Fisher uses this as a pitch for their firm using a third-party custodian, as is common in the industry, versus giving Bernie Madoff and his ilk our money and having them both custodians of the money and making investment decisions with them.
The real blunder here is one of placing too much trust in those who decide how our money should be managed, using a third-party custodian or not. It’s far better to use the Russian style of trust but verify, and this includes our looking at what they are doing for us closely and especially looking to see if there is a better way, instead of placing blind trust in advice that may not be very good.
We can integrate this one with bond investing, where we’re told that we should put a large chunk of our long-term investing in bonds, and just believe it without questioning very much.
Blunder #4: Paying excessive fees – This is another blunder within a bigger blunder, which is not paying attention enough to your net returns and now they stack up. Fisher goes after annuities with this one, and some annuities have some pretty high fees and suck up a lot of your wealth in the way he describes.
Annuities also happen to be low return investments, returns that start out pretty watered down and get diluted even further with these fees. The fees aren’t the real problem though, it’s what we have left after it’s all said and done, and focusing on fees themselves is in itself a blunder.
This one therefore needs a little repair, directing us not so much towards fees but ensuring that our return net of fees is competitive. This brings in a lot more investments than just annuities.
Forgetting About Inflation is a Big Blunder Many Retirees Make
Blunder #5: Ignoring the insidious effects of inflation – We’re really starting to become impressed with Fisher’s list, and this blunder is indeed a big one. Fisher cautions us that even small changes in inflation can meaningfully reduce your spending power over the longer run, and we do need to resist the temptation to see these smaller changes as not being very significant but ignore their cumulative effects in the presence of rising inflation.
Fisher points out that inflation is very low now but that wasn’t always the case, and is a recent development in fact. Inflation may be a puppy dog now but this dog can grow pretty big and can bite off big chunks of our savings. We need to prepare for these things as putting out a fire is a lot harder when we first allow it to grow out of control.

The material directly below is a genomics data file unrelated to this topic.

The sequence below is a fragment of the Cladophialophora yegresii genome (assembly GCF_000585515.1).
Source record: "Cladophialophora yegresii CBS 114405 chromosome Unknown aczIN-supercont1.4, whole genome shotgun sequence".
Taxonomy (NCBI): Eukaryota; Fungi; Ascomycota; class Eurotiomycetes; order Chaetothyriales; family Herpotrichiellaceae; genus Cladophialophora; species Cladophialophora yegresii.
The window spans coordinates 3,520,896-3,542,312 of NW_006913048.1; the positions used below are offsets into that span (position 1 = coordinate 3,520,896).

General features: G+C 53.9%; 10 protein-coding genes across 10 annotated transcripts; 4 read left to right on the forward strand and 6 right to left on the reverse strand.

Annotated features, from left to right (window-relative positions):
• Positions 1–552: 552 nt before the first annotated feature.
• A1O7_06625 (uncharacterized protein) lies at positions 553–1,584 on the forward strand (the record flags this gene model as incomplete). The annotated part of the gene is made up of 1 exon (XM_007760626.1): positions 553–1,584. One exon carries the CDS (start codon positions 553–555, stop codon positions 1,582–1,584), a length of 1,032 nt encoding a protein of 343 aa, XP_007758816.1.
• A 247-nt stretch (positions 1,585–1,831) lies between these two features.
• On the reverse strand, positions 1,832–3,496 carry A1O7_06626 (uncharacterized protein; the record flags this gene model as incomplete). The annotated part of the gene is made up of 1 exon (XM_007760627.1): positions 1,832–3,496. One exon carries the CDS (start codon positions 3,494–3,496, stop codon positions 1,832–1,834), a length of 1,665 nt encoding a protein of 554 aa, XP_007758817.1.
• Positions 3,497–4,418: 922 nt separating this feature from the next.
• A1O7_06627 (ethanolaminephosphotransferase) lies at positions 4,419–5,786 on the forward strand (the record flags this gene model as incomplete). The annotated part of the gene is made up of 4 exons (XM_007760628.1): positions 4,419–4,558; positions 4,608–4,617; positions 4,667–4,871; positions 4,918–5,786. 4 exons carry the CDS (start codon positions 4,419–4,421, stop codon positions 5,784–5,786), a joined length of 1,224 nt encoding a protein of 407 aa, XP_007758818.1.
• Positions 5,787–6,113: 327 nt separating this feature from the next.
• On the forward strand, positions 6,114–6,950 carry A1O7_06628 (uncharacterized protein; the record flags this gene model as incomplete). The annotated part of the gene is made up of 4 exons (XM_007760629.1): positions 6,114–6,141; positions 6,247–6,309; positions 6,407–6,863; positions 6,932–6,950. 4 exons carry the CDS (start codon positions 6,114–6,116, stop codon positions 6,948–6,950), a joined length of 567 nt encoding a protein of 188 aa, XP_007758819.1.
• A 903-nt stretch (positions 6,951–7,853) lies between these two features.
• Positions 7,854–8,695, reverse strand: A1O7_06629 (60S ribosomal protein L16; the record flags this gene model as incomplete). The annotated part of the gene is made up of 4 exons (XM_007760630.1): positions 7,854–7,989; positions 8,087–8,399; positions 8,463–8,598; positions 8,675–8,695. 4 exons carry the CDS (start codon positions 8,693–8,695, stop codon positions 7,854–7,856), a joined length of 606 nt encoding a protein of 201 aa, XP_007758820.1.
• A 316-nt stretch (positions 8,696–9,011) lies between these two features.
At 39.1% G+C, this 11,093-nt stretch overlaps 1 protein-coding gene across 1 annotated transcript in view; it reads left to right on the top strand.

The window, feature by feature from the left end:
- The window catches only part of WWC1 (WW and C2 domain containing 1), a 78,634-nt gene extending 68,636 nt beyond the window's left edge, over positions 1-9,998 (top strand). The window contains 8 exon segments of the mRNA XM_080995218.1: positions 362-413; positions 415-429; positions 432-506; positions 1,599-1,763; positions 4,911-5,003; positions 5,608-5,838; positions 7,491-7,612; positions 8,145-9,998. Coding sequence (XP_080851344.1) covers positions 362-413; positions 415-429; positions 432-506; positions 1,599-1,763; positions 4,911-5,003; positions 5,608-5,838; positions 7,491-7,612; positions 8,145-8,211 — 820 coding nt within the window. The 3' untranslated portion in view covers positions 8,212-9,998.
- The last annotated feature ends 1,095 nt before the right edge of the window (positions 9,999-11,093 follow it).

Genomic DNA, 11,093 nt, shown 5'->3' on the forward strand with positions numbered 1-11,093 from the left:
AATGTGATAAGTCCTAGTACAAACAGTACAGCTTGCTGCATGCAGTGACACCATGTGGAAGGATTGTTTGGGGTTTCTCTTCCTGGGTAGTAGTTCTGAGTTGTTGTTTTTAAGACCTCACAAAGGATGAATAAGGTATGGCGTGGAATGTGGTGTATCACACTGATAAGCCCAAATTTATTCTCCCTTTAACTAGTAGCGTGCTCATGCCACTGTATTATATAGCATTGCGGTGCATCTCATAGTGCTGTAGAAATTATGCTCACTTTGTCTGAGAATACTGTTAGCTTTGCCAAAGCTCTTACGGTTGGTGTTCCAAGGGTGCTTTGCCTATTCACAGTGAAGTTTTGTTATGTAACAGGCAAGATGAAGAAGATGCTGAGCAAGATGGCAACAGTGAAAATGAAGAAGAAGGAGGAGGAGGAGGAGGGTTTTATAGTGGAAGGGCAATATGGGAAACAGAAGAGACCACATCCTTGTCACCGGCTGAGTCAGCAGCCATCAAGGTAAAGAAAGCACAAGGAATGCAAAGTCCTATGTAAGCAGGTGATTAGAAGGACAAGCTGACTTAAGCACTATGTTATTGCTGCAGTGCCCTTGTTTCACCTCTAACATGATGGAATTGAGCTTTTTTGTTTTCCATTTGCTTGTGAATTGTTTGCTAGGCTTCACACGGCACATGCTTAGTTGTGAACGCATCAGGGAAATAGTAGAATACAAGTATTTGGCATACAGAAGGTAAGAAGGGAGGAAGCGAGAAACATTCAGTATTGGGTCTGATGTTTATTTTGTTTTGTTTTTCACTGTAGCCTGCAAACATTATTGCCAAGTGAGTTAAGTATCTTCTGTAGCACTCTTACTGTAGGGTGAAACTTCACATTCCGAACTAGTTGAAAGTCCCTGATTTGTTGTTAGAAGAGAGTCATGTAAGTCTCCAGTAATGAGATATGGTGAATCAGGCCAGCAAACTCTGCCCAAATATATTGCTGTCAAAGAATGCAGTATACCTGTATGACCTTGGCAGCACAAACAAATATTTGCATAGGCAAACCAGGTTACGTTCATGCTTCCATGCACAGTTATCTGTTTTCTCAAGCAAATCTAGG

It’s also worth mentioning that inflation risk is the big risk that we face when we invest in bonds longer term, involving holding them at times when it is not strategically sensible to do so. When interest rates are rising, bonds are the last place you want to be, yet many do not hear this alarm even when their house is burning.
Fisher points out that the problem is choosing a too conservative investing plan, which ends up being poorly equipped to manage rising inflation. Given that these strategies so poorly manage everything, and that they try to do this by being so heavily weighted toward bonds which do so terribly during these times, this one also deserves applause.
Blunder #6: Relying on common knowledge and acting on investment clichés – Fisher just hit the biggest blunder there is in the investment world period right on the head here. This is exactly what is wrong, with everyone just doing the same things but no one really thinking about what they are doing very much.
The work that we do here involves thinking a little more than people do, which is not at all, and sharing the perspective that a little thought provides. Getting your head on straight with your investments is not rocket science, and can be accomplished pretty well and far better than the norm with only the ability to reason.
We have that ability, we just don’t use it for some reason when it comes to our money, instead preferring to defer to the mindless approach that just about everyone uses.
Fisher points out some, for instance the idea that we should proportion bond allocation based upon age. This strategy is not a sensible one regardless of your age, and while the principle of needing to manage risk more as we get older is a valid one, this is not a good way to accomplish this.
Fisher rightly points out that this neglects the biggest risk most retirees face, the risk of running out of money. There are so few money managers that get this that it’s not even funny, and Fisher’s understanding of this is incredibly unusual. We would think that being comfortable in retirement should be seen as the goal itself, but somehow, it escapes the attention of virtually all retirement advisors, and at best, is given short shrift if even considered at all.
Fisher also speaks about the tendency of investors to follow the crowd off the cliff, especially with the risk of jumping on to something just to see it crash down with everyone tumbling. He cautions against chasing hot stocks or sectors, calling this late for the party, but this view commits the blunder of assuming we have no choice but to fall off the cliff when we encounter it.